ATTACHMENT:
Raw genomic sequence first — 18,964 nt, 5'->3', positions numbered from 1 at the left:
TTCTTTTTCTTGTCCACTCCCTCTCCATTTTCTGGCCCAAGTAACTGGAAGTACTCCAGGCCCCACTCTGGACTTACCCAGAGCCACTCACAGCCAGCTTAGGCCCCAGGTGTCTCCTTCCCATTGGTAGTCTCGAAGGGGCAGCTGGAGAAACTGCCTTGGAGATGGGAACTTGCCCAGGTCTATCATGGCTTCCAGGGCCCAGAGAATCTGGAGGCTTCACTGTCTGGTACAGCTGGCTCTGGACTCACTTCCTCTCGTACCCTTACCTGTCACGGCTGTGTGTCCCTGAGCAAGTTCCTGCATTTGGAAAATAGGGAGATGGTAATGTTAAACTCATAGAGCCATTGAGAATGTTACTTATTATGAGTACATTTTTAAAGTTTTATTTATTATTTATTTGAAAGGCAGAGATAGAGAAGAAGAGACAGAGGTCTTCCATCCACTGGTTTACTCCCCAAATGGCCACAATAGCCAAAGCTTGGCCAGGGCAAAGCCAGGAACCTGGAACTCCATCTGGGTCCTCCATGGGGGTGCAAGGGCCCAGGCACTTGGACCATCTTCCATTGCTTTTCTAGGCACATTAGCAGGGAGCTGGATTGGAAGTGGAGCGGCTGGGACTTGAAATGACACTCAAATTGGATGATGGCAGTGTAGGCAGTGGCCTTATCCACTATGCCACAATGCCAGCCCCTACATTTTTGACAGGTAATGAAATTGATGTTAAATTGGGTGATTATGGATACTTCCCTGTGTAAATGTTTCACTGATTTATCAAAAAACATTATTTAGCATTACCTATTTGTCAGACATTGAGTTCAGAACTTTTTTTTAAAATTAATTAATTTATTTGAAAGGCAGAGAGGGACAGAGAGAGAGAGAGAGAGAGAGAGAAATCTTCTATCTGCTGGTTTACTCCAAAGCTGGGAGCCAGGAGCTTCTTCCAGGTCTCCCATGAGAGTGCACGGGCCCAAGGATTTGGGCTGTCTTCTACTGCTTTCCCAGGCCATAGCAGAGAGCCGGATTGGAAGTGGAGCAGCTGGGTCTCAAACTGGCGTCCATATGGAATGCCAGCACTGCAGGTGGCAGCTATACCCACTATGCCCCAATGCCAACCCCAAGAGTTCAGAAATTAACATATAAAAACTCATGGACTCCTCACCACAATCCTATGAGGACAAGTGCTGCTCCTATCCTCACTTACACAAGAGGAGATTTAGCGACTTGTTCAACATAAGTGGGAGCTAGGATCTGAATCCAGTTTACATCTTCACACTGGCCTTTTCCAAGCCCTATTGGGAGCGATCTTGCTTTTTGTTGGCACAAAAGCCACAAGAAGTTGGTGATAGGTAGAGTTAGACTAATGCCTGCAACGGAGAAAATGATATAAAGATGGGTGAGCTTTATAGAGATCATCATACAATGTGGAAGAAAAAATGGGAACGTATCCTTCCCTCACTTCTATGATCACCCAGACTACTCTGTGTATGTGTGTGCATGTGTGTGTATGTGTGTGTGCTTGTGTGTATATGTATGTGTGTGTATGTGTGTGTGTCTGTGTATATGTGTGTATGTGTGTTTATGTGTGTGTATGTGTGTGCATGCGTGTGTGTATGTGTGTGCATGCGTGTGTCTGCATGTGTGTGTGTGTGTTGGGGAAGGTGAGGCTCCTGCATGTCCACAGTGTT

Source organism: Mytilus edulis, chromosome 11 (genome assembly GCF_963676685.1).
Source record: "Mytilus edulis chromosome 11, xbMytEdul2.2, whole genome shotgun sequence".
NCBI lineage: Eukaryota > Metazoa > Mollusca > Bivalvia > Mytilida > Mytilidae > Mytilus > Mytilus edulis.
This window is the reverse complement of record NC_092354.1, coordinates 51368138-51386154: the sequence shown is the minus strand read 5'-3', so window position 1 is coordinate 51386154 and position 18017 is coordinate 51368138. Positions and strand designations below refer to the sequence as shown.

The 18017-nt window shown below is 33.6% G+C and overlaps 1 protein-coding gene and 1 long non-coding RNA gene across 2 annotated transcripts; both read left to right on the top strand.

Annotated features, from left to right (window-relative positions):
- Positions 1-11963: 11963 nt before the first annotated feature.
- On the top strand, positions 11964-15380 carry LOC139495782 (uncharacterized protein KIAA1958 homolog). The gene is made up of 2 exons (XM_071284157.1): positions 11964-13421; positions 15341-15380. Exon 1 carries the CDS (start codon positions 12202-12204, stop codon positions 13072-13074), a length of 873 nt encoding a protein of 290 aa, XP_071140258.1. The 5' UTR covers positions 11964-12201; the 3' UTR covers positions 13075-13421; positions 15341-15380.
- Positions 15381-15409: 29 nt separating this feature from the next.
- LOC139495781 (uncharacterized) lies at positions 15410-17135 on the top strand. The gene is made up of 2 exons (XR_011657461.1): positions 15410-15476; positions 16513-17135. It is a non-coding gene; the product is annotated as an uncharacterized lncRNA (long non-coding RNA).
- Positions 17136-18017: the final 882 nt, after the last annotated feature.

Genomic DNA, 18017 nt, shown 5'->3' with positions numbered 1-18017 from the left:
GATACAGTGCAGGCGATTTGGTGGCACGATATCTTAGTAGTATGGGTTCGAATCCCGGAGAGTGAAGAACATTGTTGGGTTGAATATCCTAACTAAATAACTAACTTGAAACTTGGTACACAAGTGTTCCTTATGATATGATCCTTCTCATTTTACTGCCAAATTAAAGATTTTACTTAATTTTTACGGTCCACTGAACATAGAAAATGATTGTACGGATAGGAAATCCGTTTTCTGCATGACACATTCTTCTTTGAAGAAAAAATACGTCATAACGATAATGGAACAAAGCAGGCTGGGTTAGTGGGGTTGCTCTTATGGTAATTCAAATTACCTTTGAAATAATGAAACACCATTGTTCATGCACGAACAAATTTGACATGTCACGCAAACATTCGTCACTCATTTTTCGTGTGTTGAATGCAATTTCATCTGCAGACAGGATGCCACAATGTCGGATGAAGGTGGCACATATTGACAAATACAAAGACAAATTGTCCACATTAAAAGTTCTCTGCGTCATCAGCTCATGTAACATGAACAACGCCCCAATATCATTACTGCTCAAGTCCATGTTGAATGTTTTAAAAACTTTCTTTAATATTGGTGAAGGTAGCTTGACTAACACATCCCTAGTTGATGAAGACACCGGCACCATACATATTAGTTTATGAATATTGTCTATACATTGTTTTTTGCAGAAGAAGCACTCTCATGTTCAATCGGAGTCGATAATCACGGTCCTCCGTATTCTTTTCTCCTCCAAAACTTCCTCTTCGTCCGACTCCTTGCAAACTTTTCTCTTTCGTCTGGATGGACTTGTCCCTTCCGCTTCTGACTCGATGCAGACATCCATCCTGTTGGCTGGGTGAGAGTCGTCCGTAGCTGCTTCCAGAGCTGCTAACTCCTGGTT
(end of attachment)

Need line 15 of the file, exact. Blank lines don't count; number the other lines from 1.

GATACAGTGCAGGCGATTTGGTGGCACGATATCTTAGTAGTATGGGTTCGAATCCCGGAGAGTGAAGAACATTGTTGGGTTGAATATCCTAACTAAATAACTAACTTGAAACTTGGTACACAAGTGTTCCTTATGATATGATCCTTCTCATTTTACTGCCAAATTAAAGATTTTACTTAATTTTTACGGTCCACTGAACATAGAAAATGATTGTACGGATAGGAAATCCGTTTTCTGCATGACACATTCTTCTTTGAAGAAAAAATACGTCATAACGATAATGGAACAAAGCAGGCTGGGTTAGTGGGGTTGCTCTTATGGTAATTCAAATTACCTTTGAAATAATGAAACACCATTGTTCATGCACGAACAAATTTGACATGTCACGCAAACATTCGTCACTCATTTTTCGTGTGTTGAATGCAATTTCATCTGCAGACAGGATGCCACAATGTCGGATGAAGGTGGCACATATTGACAAATACAAAGACAAATTGTCCACATTAAAAGTTCTCTGCGTCATCAGCTCATGTAACATGAACAACGCCCCAATATCATTACTGCTCAAGTCCATGTTGAATGTTTTAAAAACTTTCTTTAATATTGGTGAAGGTAGCTTGACTAACACATCCCTAGTTGATGAAGACACCGGCACCATACATATTAGTTTATGAATATTGTCTATACATTGTTTTTTGCAGAAGAAGCACTCTCATGTTCAATCGGAGTCGATAATCACGGTCCTCCGTATTCTTTTCTCCTCCAAAACTTCCTCTTCGTCCGACTCCTTGCAAACTTTTCTCTTTCGTCTGGATGGACTTGTCCCTTCCGCTTCTGACTCGATGCAGACATCCATCCTGTTGGCTGGGTGAGAGTCGTCCGTAGCTGCTTCCAGAGCTGCTAACTCCTGGTT